Darla Leal is a Master Fitness Trainer, freelance writer, and the creator of Stay Healthy Fitness, where she embraces a “fit-over-55” lifestyle.
Hard workouts require proper nutrition to fuel and refuel working muscles. In fact, what you eat post-workout is just as important as the food consumed prior to physical exercise. Common questions surrounding post-workout meals are the best foods to eat and how long should you wait to eat.
Before answering those questions, it’s important to understand the importance of food intake to support your workouts and how your body responds to the demands of physical exercise. During an exercise session, energy stores (glycogen) are depleted, muscle tissue is damaged, and fluids along with electrolytes are lost through sweat.
Post-workout nutrients are essential for replenishing the muscle glycogen depleted from physical demands. Also, consuming an exercise recovery meal helps stimulate protein synthesis to repair and build new muscle tissue and restore fluid and electrolyte balance.
Factoring in Nutrients and Timing
According to research, consuming the right amount of carbohydrates and protein is especially important after a workout. When to eat depends on the type of workout performed according to a few studies.
Intense weight resistance workouts with a goal of increasing muscle size, it’s suggested to consume 20–30 grams of lean protein and 30–40 grams of healthy carbohydrates as close to your post-workout as possible.
For lighter aerobic workouts with a goal to stay in shape, eat a well-balanced meal with the same ratio up to one hour after exercising. There are some theories that an anabolic window diminishes as time progresses without adequate carbohydrate and protein intake.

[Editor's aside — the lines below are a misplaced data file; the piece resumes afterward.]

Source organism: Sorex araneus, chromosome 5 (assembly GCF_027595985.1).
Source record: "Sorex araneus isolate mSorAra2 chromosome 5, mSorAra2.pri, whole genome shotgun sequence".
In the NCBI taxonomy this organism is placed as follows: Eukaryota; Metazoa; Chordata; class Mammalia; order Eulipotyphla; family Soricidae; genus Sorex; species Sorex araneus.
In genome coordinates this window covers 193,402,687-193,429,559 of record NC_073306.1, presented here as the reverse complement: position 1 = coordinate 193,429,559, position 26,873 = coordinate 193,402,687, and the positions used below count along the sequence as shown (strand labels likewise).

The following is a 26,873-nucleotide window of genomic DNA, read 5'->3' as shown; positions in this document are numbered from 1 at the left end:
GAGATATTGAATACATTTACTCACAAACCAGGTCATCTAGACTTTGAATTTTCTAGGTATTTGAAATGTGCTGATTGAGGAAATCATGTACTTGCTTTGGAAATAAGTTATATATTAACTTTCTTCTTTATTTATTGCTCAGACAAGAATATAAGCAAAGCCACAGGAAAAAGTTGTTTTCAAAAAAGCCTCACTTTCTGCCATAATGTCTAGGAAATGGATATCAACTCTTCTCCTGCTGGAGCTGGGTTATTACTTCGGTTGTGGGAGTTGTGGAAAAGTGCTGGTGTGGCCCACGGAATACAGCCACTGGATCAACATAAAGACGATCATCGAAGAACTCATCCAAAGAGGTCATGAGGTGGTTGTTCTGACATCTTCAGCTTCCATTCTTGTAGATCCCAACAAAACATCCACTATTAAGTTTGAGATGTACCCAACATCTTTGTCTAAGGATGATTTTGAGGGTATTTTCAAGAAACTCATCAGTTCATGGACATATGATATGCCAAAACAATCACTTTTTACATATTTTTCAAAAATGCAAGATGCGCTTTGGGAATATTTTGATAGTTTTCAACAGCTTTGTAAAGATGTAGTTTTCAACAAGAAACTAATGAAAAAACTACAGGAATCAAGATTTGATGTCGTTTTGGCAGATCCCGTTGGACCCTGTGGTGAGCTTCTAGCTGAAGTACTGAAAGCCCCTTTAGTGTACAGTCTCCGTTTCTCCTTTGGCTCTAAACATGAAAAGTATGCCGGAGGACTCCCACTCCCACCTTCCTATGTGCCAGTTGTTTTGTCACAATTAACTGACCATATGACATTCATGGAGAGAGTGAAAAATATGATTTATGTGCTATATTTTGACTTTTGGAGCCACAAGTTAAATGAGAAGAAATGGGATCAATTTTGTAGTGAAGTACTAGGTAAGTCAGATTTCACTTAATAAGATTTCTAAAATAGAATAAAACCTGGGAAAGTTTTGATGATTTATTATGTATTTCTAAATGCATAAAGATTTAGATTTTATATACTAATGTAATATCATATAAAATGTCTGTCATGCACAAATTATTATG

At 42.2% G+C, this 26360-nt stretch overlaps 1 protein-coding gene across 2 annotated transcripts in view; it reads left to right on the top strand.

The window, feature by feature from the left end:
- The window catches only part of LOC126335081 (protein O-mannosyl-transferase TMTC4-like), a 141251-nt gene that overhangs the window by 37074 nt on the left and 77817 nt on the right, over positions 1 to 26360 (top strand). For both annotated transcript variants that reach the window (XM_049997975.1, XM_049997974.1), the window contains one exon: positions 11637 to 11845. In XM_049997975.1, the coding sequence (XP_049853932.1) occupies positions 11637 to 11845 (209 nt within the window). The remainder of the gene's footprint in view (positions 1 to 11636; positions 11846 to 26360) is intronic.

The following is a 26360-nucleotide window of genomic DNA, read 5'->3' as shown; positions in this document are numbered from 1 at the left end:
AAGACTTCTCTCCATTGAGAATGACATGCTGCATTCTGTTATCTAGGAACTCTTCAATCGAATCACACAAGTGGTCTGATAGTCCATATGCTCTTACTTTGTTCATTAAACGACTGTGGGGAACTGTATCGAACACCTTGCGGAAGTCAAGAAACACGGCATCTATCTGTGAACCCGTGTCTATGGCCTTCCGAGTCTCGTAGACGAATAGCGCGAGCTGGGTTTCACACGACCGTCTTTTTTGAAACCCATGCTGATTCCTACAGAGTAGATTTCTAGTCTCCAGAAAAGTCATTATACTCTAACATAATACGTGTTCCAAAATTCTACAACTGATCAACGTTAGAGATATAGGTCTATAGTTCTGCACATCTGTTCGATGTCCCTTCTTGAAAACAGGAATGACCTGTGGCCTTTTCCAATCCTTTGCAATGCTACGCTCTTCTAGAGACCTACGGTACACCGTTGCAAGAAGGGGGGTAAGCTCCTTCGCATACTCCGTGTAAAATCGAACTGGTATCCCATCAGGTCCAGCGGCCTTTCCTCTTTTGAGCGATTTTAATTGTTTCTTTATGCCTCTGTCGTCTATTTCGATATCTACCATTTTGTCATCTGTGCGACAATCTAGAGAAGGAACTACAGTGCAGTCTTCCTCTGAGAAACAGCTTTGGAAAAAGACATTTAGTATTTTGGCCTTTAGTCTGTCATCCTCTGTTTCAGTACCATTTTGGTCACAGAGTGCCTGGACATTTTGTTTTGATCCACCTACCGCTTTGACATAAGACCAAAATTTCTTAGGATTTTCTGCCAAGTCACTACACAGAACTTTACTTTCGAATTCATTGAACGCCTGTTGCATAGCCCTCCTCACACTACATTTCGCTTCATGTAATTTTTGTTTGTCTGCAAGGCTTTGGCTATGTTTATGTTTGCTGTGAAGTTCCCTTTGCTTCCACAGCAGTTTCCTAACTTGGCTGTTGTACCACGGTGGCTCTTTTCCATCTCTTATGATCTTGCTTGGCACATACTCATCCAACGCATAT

Although it’s recommended to eat within an hour after weight training or as close to your post-workout as possible, some research indicates the anabolic window can last at least 24 hours. It appears the most important factor in your post-workout meal is not necessarily nutrient timing but just making sure you are eating the right foods for your individualized fitness goals.
Eating Well and Staying Hydrated
Essential nutrients are required after a hard workout with carbohydrates and protein being the main focus. Drinking plenty of water and sometimes a sports recovery drink during longer sessions of exercise is also necessary for fluid replenishment.
Average sweat loss during exercise is about 0.5–2 liters per hour. Typically, any weight loss of greater than 2% during exercises will significantly decreased performance and weight exceeding 4% may lead to heat illnesses.
Sports nutrition research recommends drinking 2–3 cups (16–24 ounces) of water for each pound of body weight lost during a workout. Active adults typically don’t weigh in after a workout, so a good rule to follow is drinking plenty of fluids during and after physical activity to avoid dehydration.
Don’t Skip Post-Workout Meals
Food intake is a key component to athletic success pre and post-workout. Athletes use a range of dietary strategies to improve exercise performance including eating carbohydrates and especially protein following workout programs. They also focus on maintaining proper hydration during and after physical training.
According to a study on the role of nutrients for post-exercise recovery, without adequate carbohydrates, proteins, and fluids, performance can be impaired.